Turning the dial on the Wheel of the Year 

Part of Earth-Based Spirituality is attuning ourselves to the cyclical nature of the year: to the ebb and flow of the moon and tides, to the patterns found in ourselves and in nature, and to the energetic cycles within and around us. My practices follow the seasons. They are not rigid or consistent but flow as prompted and guided by the Goddess, the Earth.  

We are all part of this Great Spiral of Life - let us work with, rather than against, our natural tides and find harmony living alongside the Goddess. 

 In the Northern Hemisphere, February 1 marks the halfway point between the Winter Solstice passed and the forthcoming Vernal Equinox. On the Wheel of the Year, this is known as Imbolc or Candlemas. This is deep winter, when the season is usually coldest but this day marks the point where the light begins to turn. From this day forward, we begin to shed our layers, to clean out the heaviness, and introduce movement and vitality in preparation for the new beginning that is the Spring Season.

Following the Wheel of the Year and with the Seasons as your guide, you might feel a deep pull to go inward, to reflect, to re-arrange. Despite that the Earth appears to be unmoving above ground, there are shifts happening underneath and therefore within. Allow time for deep meditation and contemplation and allow the wisdom to unfold. Deep winter is the time to traverse the space in between realms. 

The answers you are seeking are within you. 

On February 1, we celebrate Lughnasadh or Lammas in the Southern Hemisphere. This Gaelic festival occurs at the midway point between the Solstice celebration just passed and the forthcoming Autumnal Equinox. It is often characterised as the first of three harvest dates that follow summer. In celebration of all that the Earth has provided, this is a time of preparation for the autumn and winter seasons, where we begin to enjoy and gather our bounty and reserves for the inward seasons.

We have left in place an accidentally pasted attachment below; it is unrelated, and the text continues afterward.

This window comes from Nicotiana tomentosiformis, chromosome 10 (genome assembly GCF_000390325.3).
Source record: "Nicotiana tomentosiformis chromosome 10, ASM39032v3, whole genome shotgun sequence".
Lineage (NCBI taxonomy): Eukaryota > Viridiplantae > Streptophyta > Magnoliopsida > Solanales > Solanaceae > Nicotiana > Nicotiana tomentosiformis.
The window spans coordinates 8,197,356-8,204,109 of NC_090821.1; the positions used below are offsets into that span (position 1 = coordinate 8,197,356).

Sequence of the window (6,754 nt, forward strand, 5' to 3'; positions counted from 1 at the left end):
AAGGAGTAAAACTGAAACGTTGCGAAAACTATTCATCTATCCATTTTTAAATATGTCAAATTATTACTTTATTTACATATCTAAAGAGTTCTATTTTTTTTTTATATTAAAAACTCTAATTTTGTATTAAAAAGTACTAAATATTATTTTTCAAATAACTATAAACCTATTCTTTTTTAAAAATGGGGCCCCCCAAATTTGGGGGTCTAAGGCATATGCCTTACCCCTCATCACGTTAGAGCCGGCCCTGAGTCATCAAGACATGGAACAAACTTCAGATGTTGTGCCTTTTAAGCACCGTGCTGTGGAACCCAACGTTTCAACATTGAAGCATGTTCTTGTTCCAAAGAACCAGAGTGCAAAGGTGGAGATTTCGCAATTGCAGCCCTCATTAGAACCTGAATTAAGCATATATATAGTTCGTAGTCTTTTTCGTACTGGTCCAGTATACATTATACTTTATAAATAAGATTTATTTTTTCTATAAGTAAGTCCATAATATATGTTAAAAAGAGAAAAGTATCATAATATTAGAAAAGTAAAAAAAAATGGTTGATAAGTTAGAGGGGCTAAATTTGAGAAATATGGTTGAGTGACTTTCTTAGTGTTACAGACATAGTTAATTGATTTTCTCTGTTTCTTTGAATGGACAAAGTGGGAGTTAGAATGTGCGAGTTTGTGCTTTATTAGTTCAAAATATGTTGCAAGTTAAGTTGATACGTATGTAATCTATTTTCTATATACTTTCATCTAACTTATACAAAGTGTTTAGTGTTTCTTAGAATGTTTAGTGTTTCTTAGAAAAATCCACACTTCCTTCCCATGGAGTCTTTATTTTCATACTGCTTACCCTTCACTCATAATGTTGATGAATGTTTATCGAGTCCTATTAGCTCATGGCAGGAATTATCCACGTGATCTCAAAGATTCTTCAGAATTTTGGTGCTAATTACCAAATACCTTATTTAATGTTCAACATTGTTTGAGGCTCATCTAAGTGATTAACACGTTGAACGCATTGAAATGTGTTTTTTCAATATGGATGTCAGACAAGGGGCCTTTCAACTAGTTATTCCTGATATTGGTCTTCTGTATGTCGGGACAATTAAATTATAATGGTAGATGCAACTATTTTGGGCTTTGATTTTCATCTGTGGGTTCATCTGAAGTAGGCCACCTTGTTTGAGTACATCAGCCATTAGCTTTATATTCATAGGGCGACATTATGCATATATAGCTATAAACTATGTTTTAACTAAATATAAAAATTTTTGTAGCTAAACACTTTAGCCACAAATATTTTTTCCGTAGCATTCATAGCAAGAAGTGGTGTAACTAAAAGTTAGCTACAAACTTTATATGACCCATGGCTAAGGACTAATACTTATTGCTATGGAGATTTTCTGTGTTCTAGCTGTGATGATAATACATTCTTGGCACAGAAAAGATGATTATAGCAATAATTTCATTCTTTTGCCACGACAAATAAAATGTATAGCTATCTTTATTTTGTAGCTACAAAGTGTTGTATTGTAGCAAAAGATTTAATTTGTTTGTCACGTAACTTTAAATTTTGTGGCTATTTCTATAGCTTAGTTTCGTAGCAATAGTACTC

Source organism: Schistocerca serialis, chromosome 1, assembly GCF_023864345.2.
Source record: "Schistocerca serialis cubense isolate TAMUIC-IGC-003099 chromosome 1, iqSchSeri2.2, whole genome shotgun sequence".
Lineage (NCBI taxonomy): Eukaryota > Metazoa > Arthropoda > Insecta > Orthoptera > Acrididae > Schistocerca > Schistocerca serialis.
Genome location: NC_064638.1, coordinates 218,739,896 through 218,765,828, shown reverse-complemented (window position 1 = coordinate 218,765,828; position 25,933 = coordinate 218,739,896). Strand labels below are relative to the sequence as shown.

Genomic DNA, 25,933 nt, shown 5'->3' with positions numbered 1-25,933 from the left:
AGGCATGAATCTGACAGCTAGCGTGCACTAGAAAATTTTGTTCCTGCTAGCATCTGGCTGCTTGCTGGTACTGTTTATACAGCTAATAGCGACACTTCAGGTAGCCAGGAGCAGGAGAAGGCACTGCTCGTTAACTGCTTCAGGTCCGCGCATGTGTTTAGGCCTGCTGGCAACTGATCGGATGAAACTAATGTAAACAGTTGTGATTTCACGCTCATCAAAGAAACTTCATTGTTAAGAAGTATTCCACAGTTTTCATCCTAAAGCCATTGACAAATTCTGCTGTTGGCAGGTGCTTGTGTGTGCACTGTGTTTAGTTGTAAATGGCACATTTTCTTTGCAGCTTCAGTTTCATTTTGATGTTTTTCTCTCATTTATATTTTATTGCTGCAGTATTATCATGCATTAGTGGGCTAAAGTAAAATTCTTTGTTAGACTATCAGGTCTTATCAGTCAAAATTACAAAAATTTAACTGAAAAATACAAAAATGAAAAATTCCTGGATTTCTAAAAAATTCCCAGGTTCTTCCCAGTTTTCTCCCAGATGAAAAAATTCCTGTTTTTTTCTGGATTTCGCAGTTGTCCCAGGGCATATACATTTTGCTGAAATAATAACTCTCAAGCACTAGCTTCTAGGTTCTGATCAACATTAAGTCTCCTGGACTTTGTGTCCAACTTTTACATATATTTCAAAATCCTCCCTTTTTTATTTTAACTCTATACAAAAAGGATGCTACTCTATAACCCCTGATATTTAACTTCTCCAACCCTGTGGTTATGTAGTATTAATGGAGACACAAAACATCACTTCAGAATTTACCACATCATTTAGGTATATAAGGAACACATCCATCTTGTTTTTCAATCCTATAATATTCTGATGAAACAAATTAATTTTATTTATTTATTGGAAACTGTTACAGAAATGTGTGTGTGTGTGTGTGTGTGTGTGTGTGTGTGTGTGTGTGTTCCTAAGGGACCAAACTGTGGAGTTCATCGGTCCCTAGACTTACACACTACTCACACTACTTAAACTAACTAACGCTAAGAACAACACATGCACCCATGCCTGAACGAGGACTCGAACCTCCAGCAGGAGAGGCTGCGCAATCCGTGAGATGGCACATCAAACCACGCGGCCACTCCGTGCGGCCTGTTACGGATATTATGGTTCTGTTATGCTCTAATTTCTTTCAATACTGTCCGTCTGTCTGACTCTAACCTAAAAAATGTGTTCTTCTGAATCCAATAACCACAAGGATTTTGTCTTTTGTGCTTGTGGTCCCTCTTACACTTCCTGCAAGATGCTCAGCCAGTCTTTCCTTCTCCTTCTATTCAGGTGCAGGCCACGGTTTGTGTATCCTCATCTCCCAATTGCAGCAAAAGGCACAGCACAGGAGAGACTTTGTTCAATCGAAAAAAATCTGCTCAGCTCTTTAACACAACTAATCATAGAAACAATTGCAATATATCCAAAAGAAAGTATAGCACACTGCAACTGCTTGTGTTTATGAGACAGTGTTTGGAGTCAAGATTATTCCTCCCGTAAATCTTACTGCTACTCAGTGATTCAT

I have a love/hate relationship with baking the daily bread. It is time consuming and requires care that I don't often have the time to indulge with so many moving parts in my household. But this ritual on this day specifically is, for me, a marker. It honours the work that is to come, the harvesting of all that I have cultivated thus far. It is a symbol of gratitude and respect for all that is. Bread making, as a ritual on this day, hits differently as I open myself to the prosperity that is to come. It is my way of telling the Goddess that I admire and respect all that is to come. I welcome the labours I must take on after all of hers and an invitation to connect to the natural world around us.  

We cultivate, incubate, and birth. We birth as a divine expression of ecstasy, of love, of creativity. 

It is my hope that we develop a more intimate relationship with the Earth and with the Goddess. To me, nature is our access point; it is the sacred portal that allows you to have one foot between the realms. It is the meeting place where you begin to recognise and honour yourself in relation to all of life and understand yourself through this unique lens, which continually meets us where we are to remind us that true magick is found within.

We embark on this journey, attuned to the Earth's rhythms, guided by the seasons as our ever-present companions. As we honour Imbolc and Lughnasadh, depending on our hemisphere, we partake in a global celebration of unity with the natural world. In these moments, we find not only a connection to the Earth but also to each other. Sharing our experiences and rituals, whether they involve the promise of the coming Spring or the appreciation of the first harvest in Autumn, strengthens our collective bond as seekers of wisdom and harmony. Together, we move through the Wheel of the Year, embracing the cycles that weave the fabric of our spiritual evolution.

With love,

Brooke xx

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